I've known too many friends who got busted, fined, or suspended because it's illegal where I live to even have a remote interest in it, and the idea of getting high never appealed to me.

Okay, so you have this issue that is negatively affecting your friends and you're saying as well that it has influenced your behaviour (albeit it in a way you would have probably gone anyway). How is this issue not your business?

I have a lot of respect for people saying "I don't know enough and require more time or information to make a decision".
I also have a lot sympathy for people who say "I don't care about this issue, because I have a lot of things in my life and I just can't spare the emotional energy on everything".

But it sounds like this is something that's actually impacted you, so I'm surprised to see that you have an attitude of "doesn't affect me" about it. You're perfectly free to feel that way, I just don't get it.

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Re: 'Freedom' does not mean 'obligation'
« Reply #17 on: September 24, 2014, 05:17:06 AM »
      First, if you say you can't be interested in doing something because it's currently illegal, then it seems like you're foreclosing supporting any option (for everyone else as well as yourself) that is presently limited by the law.  Or maybe, just by what police actually do in the way of patrolling and enforcing various things.  Which is not always even the same as finding things that are presently illegal.  It's definitely not always the same as procedurally looking for and finding what they say they are, in many cases.  You get the house that was raided seeking a Twitter account holder's computer, and someone else goes to jail for umm, yeah marijuana possession as it turned out.  But that's just one example.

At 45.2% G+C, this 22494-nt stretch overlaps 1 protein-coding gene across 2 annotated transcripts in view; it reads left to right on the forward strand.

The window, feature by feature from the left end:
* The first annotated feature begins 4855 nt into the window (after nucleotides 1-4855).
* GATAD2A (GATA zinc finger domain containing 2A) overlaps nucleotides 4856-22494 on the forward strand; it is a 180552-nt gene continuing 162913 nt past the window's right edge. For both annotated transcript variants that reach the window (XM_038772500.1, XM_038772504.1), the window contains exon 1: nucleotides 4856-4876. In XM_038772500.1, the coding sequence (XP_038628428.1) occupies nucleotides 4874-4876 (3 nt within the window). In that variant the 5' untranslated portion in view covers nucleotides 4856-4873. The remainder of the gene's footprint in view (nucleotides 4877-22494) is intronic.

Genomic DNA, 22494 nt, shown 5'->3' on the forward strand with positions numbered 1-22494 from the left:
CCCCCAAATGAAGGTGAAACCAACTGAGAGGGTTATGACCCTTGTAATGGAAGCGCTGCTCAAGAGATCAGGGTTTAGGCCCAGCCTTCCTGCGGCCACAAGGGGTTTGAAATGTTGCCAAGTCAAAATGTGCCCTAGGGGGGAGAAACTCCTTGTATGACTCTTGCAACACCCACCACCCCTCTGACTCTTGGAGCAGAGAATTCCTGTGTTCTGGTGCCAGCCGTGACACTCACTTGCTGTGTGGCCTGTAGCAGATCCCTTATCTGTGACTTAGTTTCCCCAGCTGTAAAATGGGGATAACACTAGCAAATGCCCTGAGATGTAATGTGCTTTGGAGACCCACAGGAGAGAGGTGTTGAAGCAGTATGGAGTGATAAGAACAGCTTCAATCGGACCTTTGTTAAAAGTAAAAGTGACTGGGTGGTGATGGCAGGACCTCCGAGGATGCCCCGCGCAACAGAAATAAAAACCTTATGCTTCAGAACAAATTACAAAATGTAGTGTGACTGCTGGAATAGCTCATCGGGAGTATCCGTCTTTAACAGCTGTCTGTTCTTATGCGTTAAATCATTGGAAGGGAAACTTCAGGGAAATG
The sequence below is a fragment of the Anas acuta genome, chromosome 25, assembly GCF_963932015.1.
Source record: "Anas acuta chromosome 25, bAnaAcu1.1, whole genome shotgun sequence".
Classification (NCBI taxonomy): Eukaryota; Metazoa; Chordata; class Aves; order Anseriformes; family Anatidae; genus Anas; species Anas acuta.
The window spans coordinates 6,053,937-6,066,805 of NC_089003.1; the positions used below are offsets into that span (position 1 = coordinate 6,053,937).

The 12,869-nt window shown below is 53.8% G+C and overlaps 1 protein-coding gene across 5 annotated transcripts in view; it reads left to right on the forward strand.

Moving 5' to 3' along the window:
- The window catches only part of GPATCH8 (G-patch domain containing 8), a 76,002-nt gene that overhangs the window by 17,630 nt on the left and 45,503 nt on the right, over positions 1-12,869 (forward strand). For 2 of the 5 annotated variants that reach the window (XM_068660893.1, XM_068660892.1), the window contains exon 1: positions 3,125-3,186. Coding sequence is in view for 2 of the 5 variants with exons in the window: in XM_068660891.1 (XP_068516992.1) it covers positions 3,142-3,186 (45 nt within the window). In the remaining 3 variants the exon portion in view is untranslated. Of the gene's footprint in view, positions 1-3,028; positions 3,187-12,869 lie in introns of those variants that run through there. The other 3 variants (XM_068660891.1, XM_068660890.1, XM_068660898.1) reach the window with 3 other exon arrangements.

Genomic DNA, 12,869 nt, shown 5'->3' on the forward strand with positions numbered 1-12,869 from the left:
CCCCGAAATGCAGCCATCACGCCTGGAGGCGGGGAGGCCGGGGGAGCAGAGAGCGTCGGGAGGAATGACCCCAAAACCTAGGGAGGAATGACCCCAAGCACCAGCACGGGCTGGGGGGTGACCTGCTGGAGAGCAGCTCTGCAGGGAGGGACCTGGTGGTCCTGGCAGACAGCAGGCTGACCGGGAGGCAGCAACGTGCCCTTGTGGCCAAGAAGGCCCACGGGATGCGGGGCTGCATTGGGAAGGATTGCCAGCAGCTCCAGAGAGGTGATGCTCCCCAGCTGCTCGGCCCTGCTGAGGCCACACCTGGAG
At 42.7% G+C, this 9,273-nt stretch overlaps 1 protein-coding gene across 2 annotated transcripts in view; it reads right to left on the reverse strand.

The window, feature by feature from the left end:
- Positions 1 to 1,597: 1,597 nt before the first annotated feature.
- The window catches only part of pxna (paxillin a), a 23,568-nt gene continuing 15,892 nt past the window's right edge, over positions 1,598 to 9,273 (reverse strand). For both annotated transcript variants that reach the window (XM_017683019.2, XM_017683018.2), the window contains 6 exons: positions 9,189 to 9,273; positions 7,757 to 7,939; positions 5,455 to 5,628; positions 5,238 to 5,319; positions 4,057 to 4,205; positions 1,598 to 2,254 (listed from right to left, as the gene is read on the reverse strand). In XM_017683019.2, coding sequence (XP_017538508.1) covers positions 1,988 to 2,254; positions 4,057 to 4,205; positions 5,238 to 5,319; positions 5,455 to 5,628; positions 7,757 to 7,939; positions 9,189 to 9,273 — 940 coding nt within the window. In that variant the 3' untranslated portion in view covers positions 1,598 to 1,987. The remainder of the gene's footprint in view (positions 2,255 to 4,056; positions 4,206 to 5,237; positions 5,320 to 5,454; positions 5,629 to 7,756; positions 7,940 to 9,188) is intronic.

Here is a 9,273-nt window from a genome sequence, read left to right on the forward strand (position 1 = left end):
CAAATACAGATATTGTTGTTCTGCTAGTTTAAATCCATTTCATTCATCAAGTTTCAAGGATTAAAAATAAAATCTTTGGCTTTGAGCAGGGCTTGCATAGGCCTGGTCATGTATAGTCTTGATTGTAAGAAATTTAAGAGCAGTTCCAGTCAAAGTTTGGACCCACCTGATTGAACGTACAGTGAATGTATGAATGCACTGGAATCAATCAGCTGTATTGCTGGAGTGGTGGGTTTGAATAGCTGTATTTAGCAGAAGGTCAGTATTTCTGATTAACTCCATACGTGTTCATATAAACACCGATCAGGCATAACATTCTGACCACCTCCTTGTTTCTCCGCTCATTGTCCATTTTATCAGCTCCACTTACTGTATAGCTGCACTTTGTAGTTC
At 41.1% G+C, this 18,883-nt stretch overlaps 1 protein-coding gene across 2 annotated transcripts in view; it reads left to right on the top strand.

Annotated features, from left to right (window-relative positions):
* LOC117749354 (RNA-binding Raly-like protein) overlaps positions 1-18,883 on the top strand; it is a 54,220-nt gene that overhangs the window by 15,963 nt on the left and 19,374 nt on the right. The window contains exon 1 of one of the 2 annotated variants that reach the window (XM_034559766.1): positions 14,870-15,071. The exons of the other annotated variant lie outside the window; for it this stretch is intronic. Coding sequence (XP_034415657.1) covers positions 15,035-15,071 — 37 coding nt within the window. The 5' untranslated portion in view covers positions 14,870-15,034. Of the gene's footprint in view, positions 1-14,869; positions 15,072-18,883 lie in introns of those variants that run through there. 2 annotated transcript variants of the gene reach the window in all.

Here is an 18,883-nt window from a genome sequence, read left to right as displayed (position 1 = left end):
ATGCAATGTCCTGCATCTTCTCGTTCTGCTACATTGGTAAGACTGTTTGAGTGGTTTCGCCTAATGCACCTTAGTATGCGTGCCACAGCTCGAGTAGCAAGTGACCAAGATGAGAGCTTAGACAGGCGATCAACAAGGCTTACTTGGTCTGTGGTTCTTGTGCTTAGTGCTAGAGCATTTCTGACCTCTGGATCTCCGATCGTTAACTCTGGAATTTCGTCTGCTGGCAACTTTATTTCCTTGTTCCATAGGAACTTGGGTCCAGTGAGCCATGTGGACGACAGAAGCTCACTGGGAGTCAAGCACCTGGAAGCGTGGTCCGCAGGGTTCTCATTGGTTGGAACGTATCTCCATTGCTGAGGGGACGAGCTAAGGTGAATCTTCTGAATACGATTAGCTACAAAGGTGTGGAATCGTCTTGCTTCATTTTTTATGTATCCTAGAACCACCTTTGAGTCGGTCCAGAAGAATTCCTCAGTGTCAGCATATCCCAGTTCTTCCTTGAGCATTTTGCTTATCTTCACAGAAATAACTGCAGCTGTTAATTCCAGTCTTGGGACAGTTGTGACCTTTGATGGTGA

I have no real interest in smoking marijuana or taking most drugs, myself.  But I can understand how people may say, if you insist you must have no interest in this issue, it speaks to how you are likely to deal with a range of other issues which each could be interpreted as a test of your overall philosophy of society and personal freedom.  And there's likely to be overlap in that community, where at least some people care about more than the specific question as phrased on the ballot.  They aren't  all only concerned about marijuana -- I imagine some of them are guessing what else may or may not be accepted later. 

       We often see politicians and media saying when there is a proposed policy change or vote on something:  'Oh, just look at how the vote turned out on this other issue.  We know what's going to happen with this one, because that is what happened with that one.'  Sometimes it's obviously crude reasoning, but it's easier for them to do this when people (both the proponents and those who stay away) don't talk about issues in terms of broader principles or in comparison to other questions that we might foresee also coming down the road.